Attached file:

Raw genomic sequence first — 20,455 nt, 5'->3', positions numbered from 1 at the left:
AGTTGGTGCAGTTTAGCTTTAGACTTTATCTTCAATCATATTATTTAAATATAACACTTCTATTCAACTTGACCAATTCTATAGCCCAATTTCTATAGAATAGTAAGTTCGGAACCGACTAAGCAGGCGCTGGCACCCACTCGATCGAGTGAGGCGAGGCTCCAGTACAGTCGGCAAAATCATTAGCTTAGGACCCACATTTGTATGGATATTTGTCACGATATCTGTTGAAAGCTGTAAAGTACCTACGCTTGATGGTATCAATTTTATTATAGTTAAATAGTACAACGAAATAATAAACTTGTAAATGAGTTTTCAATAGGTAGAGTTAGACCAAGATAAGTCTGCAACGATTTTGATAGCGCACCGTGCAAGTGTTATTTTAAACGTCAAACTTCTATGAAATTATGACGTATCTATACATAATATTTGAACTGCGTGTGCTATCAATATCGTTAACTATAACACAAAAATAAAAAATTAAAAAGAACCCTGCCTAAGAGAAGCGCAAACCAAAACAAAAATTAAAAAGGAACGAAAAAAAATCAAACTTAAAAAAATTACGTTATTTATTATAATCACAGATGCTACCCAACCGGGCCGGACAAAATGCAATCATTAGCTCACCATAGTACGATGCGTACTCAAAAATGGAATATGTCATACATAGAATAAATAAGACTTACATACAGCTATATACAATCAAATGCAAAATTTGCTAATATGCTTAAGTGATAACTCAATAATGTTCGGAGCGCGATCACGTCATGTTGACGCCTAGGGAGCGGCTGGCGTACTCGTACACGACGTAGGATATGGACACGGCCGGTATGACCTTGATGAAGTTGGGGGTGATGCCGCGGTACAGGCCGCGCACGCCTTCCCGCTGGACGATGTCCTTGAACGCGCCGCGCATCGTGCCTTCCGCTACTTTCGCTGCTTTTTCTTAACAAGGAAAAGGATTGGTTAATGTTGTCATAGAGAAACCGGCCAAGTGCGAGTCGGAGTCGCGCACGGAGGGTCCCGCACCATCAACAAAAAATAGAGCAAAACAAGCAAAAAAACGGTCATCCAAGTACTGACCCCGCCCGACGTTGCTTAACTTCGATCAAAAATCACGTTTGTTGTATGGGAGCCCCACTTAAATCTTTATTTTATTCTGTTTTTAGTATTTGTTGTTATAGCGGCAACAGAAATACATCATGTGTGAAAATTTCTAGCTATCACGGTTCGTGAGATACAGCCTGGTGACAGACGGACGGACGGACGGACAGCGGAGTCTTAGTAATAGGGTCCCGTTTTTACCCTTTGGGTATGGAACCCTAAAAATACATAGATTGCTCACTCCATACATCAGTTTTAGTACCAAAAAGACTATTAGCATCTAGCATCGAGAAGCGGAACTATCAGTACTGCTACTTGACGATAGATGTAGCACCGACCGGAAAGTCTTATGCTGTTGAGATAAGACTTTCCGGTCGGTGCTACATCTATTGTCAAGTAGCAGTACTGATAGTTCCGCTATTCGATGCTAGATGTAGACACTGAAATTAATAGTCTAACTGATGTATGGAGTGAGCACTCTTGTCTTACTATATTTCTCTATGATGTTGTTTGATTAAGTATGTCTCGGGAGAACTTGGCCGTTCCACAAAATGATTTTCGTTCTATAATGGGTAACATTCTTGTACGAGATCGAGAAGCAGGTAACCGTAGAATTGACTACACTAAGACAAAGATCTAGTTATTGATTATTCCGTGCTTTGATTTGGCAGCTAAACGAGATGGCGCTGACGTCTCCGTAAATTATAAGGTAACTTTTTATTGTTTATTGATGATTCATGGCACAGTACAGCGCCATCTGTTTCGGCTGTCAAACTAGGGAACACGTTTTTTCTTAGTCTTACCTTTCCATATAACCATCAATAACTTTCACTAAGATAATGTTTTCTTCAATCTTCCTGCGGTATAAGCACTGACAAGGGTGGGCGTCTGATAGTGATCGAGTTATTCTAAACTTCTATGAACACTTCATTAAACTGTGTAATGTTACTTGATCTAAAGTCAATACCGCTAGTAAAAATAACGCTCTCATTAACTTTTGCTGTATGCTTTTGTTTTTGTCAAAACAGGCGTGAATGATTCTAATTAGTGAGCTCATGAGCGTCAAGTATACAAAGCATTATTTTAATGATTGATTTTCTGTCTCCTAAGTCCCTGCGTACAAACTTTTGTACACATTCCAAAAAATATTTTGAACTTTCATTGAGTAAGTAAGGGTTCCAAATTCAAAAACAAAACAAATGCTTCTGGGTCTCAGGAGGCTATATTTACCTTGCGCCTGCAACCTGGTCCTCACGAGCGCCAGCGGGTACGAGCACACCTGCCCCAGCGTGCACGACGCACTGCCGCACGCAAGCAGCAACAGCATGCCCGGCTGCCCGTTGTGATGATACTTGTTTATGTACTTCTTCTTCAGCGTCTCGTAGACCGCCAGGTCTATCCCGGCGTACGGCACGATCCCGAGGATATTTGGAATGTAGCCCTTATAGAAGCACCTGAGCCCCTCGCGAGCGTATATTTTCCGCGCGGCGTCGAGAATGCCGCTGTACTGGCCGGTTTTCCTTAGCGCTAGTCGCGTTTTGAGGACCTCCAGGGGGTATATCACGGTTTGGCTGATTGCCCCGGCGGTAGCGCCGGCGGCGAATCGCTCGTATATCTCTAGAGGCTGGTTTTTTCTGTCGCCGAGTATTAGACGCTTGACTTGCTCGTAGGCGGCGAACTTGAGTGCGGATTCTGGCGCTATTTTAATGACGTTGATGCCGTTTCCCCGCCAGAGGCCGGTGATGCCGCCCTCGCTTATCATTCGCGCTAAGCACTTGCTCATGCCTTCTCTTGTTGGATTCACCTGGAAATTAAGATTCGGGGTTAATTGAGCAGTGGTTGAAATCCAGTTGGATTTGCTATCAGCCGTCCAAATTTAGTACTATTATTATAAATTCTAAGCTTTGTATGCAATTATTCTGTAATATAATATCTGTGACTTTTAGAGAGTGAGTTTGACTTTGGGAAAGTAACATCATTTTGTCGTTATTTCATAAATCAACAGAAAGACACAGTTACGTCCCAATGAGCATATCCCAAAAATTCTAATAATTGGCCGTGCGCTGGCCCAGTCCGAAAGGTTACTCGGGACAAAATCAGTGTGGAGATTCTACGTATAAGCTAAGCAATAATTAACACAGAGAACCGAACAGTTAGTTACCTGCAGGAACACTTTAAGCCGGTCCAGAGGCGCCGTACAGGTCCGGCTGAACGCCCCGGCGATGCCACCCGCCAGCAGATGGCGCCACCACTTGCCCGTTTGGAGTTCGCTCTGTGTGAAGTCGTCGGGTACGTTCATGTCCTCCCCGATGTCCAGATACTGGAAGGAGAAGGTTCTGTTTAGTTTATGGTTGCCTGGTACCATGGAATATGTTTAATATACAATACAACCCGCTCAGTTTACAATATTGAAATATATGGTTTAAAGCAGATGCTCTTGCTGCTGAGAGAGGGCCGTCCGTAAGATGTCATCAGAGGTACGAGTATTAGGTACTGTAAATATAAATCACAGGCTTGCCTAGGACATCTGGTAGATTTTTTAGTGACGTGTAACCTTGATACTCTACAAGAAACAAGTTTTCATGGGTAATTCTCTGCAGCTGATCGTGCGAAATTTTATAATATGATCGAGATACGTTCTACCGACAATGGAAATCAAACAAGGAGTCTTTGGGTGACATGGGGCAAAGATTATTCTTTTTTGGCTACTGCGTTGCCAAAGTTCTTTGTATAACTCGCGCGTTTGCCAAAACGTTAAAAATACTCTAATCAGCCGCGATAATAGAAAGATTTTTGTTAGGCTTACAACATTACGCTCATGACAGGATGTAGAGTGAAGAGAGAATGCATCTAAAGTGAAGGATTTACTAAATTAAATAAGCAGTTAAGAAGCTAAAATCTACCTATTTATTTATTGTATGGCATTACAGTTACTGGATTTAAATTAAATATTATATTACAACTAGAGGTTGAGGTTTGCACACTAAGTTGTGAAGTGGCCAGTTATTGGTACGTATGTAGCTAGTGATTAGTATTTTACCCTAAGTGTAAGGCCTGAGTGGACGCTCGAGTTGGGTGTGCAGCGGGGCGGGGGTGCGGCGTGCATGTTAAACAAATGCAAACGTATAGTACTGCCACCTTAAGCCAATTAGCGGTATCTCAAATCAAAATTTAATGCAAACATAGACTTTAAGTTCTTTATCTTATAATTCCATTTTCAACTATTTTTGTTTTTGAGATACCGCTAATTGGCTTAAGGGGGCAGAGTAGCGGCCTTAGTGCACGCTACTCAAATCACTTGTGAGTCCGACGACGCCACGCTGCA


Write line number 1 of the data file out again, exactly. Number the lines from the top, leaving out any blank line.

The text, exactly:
Raw genomic sequence first — 20,455 nt, 5'->3', positions numbered from 1 at the left: